Bib No. 64 pinned to his uniform, Bayfield High School alum Steve Flint wrapped up his Brigham Young University cross-country career in outstanding fashion. He was the first Cougar harrier across the finish line at the 2014 NCAA Division I National Championships Nov. 22 in Terre Haute, Indiana.
Flint clocked 31 minutes, 15.1 seconds on the LaVern Gibson Championship Cross-Country Course and finished 67th (out of 246) to lead the Cougars to a 16th-place standing in the fall's final competition.
"It was something special," Flint said Dec. 4 via phone, when asked about the significance of being the lead runner for such a program. "All sports in the NCAA, it's just hours and hours of blood, sweat and tears.so to be able to see the fruits of your labor is very special."
It was head coach Ed Eyestone's 13th top-20 result at nationals in 15 years heading the BYU men's program. BYU also was in the top 20 for a seventh consecutive year with a 437-point total. The University of Colorado repeated its title win with 65 points. Indiana State University served as the hosts of the season's penultimate event.
"It was a solid effort for our men today," Eyestone commented to BYU Athletics. "We came in ranked 15th and would have liked to improve on that, but we beat half the field and I'm proud of our guys."
"It was a ... unique race," Flint said. "Usually at Nationals everyone goes out really fast, but this time everyone went out kind of slow.it was very unexpected! It kind of threw off our team strategy, but it didn't really throw off my personal strategy. And in the second half of the race I was in a position to move up, do some damage."
On Nov. 14, Flint paced nationally-ranked BYU with an 18th-place 30:17.36 at the 10-kilometer Mountain Regionals in Albuquerque.
BYU took third behind CU and Northern Arizona University. Flint ran the route about three seconds slower than NAU senior Tyler Byrne (30:14.59) and about three faster than Air Force senior Riley Coates (30:20.93).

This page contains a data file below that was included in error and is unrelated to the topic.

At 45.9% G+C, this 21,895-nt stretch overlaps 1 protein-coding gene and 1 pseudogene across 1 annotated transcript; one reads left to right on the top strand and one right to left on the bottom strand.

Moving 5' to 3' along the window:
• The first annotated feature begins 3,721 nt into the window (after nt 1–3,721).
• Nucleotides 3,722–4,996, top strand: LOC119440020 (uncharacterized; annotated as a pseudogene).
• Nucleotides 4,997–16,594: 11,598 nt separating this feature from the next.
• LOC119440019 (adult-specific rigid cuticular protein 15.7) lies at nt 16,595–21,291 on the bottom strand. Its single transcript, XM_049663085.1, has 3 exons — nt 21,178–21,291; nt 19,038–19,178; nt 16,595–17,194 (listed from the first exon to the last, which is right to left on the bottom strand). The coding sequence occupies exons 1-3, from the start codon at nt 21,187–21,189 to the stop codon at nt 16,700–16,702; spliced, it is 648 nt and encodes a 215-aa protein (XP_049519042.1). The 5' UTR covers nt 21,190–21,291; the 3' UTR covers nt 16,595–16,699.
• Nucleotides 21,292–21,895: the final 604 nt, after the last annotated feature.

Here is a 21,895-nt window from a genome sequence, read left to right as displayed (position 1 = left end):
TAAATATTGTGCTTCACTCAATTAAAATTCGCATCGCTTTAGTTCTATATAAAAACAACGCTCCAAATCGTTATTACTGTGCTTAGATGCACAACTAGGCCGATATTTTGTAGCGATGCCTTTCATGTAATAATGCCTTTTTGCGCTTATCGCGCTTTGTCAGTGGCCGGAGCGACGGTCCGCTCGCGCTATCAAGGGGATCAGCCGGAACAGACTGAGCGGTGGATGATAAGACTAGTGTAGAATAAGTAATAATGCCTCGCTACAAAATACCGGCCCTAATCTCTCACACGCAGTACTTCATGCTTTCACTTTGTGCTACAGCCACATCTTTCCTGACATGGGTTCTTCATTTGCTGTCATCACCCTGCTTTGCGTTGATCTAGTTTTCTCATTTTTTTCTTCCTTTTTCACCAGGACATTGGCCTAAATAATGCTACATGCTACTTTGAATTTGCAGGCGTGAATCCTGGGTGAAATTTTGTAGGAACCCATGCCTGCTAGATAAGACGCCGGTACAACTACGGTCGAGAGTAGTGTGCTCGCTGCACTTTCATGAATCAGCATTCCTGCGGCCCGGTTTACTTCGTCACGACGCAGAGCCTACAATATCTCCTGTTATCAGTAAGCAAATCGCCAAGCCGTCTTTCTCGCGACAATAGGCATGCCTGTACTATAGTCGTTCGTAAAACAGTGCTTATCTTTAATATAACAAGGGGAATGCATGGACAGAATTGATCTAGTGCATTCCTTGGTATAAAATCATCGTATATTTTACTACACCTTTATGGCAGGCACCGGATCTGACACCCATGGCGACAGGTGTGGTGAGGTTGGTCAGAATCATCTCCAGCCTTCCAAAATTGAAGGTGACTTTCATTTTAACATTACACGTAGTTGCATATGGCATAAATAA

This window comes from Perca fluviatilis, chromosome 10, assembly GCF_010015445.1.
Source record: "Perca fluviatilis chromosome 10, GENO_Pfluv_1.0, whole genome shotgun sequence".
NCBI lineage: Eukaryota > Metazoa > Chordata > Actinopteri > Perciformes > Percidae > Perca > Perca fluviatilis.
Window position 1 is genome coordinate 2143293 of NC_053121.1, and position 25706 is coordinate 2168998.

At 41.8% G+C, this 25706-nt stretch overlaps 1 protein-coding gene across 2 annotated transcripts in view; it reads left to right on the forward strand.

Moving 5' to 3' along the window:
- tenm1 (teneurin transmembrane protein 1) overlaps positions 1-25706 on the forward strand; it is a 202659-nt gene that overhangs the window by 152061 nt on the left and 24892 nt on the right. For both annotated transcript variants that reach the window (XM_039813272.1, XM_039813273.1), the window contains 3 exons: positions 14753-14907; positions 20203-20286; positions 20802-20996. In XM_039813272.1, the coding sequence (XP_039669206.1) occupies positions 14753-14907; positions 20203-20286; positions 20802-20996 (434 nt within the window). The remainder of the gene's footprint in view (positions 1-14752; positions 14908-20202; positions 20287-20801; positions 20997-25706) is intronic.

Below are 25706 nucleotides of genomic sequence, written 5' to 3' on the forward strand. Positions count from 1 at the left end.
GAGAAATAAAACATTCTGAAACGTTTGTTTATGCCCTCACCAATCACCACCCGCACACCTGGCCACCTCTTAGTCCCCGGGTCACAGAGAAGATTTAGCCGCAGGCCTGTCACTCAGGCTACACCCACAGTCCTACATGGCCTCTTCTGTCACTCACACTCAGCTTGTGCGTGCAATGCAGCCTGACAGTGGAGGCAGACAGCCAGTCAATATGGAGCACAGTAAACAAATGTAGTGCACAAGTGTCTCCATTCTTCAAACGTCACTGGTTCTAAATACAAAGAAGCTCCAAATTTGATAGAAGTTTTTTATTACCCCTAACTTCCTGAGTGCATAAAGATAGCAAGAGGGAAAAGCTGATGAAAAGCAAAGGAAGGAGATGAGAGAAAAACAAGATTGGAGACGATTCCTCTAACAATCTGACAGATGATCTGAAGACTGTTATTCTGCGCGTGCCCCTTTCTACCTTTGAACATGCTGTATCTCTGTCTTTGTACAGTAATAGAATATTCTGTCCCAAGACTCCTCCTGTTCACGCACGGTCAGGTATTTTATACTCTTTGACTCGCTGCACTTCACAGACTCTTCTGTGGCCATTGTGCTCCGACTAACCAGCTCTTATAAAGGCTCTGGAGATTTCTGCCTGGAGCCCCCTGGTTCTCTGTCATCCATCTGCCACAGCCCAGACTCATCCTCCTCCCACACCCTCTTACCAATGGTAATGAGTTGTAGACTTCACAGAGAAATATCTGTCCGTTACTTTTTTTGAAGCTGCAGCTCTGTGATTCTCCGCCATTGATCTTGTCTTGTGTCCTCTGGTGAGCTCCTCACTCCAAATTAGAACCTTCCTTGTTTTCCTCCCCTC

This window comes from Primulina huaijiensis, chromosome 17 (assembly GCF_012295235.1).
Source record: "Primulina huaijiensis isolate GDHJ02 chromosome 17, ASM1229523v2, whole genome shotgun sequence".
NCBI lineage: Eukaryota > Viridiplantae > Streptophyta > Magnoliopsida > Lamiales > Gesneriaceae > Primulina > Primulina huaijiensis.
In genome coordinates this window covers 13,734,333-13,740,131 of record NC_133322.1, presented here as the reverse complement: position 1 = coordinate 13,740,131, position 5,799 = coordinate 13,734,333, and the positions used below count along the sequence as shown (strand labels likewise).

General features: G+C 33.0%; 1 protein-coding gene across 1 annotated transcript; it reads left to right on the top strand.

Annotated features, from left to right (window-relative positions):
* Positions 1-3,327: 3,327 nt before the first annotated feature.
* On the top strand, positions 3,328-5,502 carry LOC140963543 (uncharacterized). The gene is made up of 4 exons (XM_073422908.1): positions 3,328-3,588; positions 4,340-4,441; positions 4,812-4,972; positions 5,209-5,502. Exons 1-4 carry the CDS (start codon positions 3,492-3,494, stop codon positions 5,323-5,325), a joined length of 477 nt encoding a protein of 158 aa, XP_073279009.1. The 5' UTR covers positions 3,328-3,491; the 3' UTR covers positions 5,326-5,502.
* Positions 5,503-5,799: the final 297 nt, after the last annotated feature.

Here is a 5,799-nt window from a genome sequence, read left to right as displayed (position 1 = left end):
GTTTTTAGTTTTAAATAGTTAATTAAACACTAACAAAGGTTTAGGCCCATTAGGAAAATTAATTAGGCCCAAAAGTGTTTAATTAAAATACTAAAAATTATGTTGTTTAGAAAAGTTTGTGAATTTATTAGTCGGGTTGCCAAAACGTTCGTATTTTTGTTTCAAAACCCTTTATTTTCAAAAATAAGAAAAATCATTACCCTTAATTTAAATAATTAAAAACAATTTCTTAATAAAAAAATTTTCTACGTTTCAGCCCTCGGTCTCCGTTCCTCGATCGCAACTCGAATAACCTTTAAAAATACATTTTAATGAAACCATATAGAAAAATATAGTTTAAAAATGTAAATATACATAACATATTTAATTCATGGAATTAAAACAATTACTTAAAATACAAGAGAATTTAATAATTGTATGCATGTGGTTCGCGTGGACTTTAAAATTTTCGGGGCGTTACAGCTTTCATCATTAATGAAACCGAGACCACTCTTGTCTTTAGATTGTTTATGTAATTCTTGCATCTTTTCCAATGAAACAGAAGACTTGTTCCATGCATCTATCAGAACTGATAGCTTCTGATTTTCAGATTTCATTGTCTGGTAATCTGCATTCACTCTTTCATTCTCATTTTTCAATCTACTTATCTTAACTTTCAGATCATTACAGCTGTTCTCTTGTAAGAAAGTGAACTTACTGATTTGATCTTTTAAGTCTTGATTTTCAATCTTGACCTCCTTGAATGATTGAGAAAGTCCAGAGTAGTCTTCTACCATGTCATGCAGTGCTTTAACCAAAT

"A lot of it.was that I was extremely motivated to perform my senior year," said Flint, recalling preseason surgery on his left knee that prevented him from training for about eight weeks until mid-July, and left him packing some unwanted extra pounds.
"Last year we had a lot of good runners graduate, so I felt there was a lot more responsibility on this year's senior class."
In Terre Haute, the son of Jim and Jayne Flint finished in a five-man group separated by just 1.2 ticks from Indiana sophomore Jason Crist (31:14.5) in 65th to Oklahoma State senior Kirubel Erassa (31:15.7) in 69th. Eastern Kentucky senior Ole Hesselbjerg (66th, 31:14.9) and Stanford sophomore Garrett Sweatt (68th, 31:15.5) immediately preceded and followed Flint across the line.
"I think all the racing strategies I learned in high school.really carried me through to where I'm at today," said the 26-year-old. "It definitely brings back a lot of good memories."
University of Oregon sophomore Edward Cheserek was the individual champion in 30:19.4, with senior teammate Eric Jenkins (30:23.2) making the first such 1-2 punch-for any program-in 25 years.
FAST-MOVING MONTH: Much like many competitors at the NCAA Championships, Flint's per-mile pace of 5:01.7 was, by his recent standards, slow. He had averaged 4:52.5 at the Mountain Regionals, and 4:45 in placing seventh at the eight-kilometer West Coast Conference Championships Nov. 1 at Baylands Park in Sunnyvale, Calif. He clocked 23:33.6 for that distance.
Entering the upcoming 2015 track-and-field season, starting with BYU's Cougar Collegiate Invitational Jan. 9-10 in Provo, Utah, he holds an awesome one-mile p.r. of 4:10.69.